30th September 2011, 09:07 AM
Ok I'm a bit confused.
I take panoramic photographs which usually consist of 5 or 6 images that I stitch together to produce your standard wide format image.
Some weeks ago I stumbled upon a photographer who had some hard copy prints that looked like they were covering a full 360 degree rotation yet they had been printed as a "flat" panoramic image. I love this look but do not know how to reproduce it.
I think I have all the ingredients, Canon 5D2, 15mm fisheye, Hugin stitching software, time on my hands. But I am having trouble nailing down the workflow.
I think I understand the "taking the images" part.... a full 360 set of images with the camera in a portrait orientation. It's the Hugin software workflow that is confusing me. Most of the tutorials I have found don't seem to cover using a full frame camera using a full frame fisheye.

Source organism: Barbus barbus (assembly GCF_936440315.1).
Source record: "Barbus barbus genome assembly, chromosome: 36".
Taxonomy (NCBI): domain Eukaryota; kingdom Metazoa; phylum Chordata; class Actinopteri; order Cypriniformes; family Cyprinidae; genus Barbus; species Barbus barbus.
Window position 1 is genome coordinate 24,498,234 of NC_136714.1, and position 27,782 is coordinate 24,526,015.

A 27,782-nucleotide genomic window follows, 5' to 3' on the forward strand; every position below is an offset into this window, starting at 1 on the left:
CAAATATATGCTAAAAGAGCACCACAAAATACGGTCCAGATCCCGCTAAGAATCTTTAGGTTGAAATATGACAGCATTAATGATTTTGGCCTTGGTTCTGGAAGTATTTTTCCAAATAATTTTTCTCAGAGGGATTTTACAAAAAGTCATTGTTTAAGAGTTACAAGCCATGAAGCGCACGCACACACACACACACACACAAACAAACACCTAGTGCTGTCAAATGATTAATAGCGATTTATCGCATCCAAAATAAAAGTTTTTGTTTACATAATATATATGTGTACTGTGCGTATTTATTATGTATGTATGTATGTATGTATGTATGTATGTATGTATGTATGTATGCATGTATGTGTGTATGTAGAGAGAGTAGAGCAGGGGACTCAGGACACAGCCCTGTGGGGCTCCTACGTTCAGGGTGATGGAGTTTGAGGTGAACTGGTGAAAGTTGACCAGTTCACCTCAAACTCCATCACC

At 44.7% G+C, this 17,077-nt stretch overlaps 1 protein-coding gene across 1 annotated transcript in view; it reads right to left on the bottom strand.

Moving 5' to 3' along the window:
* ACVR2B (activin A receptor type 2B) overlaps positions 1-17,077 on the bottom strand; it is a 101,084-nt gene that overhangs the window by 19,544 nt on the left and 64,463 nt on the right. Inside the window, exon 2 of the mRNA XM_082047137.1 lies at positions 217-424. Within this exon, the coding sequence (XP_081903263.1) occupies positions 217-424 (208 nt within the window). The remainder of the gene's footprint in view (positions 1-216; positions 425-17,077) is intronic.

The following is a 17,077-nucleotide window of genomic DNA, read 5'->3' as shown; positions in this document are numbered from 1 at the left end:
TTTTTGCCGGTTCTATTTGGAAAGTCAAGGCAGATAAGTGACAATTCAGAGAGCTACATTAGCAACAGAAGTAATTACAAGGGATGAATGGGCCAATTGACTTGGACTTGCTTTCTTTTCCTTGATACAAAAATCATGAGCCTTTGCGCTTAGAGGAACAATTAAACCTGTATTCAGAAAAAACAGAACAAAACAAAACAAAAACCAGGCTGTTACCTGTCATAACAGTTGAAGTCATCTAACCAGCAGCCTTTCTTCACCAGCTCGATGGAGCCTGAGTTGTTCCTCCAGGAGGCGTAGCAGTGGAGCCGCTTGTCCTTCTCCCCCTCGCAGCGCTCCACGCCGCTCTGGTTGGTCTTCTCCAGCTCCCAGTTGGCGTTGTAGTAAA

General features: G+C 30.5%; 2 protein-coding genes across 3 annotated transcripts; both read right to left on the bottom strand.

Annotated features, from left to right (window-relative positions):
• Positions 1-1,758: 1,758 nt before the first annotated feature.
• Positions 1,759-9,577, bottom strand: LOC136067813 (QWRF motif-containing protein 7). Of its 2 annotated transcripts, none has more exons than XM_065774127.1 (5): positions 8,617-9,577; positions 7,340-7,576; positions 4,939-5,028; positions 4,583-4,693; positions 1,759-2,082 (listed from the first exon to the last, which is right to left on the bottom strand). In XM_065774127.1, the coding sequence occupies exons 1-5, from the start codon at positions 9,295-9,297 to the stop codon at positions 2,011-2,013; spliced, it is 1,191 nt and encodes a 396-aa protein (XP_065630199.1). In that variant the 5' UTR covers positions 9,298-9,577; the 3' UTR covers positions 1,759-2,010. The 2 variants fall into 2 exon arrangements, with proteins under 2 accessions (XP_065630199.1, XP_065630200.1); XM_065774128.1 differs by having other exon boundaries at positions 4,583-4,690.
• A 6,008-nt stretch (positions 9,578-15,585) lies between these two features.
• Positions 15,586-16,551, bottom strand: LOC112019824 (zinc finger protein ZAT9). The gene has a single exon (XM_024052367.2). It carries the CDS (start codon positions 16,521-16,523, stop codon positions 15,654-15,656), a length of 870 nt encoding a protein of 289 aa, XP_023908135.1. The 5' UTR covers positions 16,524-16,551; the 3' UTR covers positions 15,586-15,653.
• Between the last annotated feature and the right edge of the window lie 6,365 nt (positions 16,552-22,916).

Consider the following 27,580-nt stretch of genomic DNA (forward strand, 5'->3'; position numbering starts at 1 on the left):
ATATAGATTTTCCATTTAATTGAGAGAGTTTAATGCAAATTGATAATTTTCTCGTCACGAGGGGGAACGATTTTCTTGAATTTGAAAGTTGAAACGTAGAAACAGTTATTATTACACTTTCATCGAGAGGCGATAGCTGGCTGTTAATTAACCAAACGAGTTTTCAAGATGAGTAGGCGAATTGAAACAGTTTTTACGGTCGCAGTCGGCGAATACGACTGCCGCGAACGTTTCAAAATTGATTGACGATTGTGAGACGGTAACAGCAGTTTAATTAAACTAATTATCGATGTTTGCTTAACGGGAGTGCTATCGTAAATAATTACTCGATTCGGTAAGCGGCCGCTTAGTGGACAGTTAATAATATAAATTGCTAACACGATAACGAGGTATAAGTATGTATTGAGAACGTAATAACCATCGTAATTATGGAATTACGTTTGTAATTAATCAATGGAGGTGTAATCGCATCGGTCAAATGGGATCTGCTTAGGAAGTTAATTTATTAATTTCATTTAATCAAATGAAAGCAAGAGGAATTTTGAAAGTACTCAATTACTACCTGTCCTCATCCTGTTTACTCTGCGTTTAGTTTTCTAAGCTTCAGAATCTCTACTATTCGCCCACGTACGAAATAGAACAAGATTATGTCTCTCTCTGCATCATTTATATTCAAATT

Can anyone please offer a workflow or point me to a well written tutorial.
30th September 2011, 07:04 PM
Re: 360x180 stitching
Have you seen the three here at CiC?
Photo Stitching Digital Panoramas, Part 1: Overview & Capture
Photo Stitching Digital Panoramas, Part 2: Using Stitching Software
Photo Stitching Digital Panoramas: Image Projections
I don't do panoramas, but I have to say I don't understand why the format (FF vs crop) makes a difference - but I suspect I'll learn that soon enough
Good luck with the quest,
18th March 2012, 08:34 PM
Re: 360x180 stitching
I resurrect to answer a question that's probably been answered long ago.
Mike, you don't do much different in Hugin for an equirectangular than you do for a regular pano. You need to specify that you're using a fisheye lens, and you might have to manually edit a few control points, but the only other real difference is that you say you want an equirectangular mapping, not a rectilinear or cylindrical one as your output.
Dave: the big deal with full frame vs. crop-body is that the field of view changes with the format, and FoV of the individual shots determines how many shots you need to cover the scene. With a 15mm diagonal fisheye lens on a full-frame camera, you could squeak by with four portrait shots in yaw rotation, but you'd be safer with 6 or 8, and you either need to tilt the camera while rotating and take one of the zenith or nadir shots, or hold the camera level and do both, if you want polar coverage. I know this, because I'm using a 7.5 diagonal fisheye on a micro four-thirds camera.